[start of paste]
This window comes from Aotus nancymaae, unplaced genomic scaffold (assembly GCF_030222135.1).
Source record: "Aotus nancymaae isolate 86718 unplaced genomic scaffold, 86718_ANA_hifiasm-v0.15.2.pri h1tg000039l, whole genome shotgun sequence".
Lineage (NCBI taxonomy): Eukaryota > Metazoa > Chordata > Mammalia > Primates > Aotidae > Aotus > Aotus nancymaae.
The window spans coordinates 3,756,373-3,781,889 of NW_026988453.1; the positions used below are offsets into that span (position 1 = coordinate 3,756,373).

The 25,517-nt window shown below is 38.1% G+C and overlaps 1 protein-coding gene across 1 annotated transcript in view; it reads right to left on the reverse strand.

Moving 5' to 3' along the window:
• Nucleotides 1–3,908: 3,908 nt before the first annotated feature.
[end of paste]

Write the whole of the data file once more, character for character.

This window comes from Aotus nancymaae, unplaced genomic scaffold (assembly GCF_030222135.1).
Source record: "Aotus nancymaae isolate 86718 unplaced genomic scaffold, 86718_ANA_hifiasm-v0.15.2.pri h1tg000039l, whole genome shotgun sequence".
Lineage (NCBI taxonomy): Eukaryota > Metazoa > Chordata > Mammalia > Primates > Aotidae > Aotus > Aotus nancymaae.
The window spans coordinates 3,756,373-3,781,889 of NW_026988453.1; the positions used below are offsets into that span (position 1 = coordinate 3,756,373).

The 25,517-nt window shown below is 38.1% G+C and overlaps 1 protein-coding gene across 1 annotated transcript in view; it reads right to left on the reverse strand.

Moving 5' to 3' along the window:
• Nucleotides 1–3,908: 3,908 nt before the first annotated feature.